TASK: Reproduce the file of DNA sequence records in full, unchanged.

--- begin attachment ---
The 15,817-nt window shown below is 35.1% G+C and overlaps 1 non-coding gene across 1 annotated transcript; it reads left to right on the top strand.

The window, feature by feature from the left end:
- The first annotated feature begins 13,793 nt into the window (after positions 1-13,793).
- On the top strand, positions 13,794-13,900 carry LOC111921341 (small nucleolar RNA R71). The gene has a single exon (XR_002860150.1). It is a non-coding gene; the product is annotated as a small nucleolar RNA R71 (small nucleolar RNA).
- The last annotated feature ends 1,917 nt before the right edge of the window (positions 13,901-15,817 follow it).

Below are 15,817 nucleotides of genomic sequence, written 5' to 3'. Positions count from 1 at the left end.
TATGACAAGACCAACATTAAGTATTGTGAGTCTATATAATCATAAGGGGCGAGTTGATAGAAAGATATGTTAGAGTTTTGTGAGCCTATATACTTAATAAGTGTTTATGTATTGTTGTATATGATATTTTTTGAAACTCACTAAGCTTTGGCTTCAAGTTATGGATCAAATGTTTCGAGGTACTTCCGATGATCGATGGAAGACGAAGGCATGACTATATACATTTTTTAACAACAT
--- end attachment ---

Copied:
The 15,817-nt window shown below is 35.1% G+C and overlaps 1 non-coding gene across 1 annotated transcript; it reads left to right on the top strand.

The window, feature by feature from the left end:
- The first annotated feature begins 13,793 nt into the window (after positions 1-13,793).
- On the top strand, positions 13,794-13,900 carry LOC111921341 (small nucleolar RNA R71). The gene has a single exon (XR_002860150.1). It is a non-coding gene; the product is annotated as a small nucleolar RNA R71 (small nucleolar RNA).
- The last annotated feature ends 1,917 nt before the right edge of the window (positions 13,901-15,817 follow it).

Below are 15,817 nucleotides of genomic sequence, written 5' to 3'. Positions count from 1 at the left end.
TATGACAAGACCAACATTAAGTATTGTGAGTCTATATAATCATAAGGGGCGAGTTGATAGAAAGATATGTTAGAGTTTTGTGAGCCTATATACTTAATAAGTGTTTATGTATTGTTGTATATGATATTTTTTGAAACTCACTAAGCTTTGGCTTCAAGTTATGGATCAAATGTTTCGAGGTACTTCCGATGATCGATGGAAGACGAAGGCATGACTATATACATTTTTTAACAACAT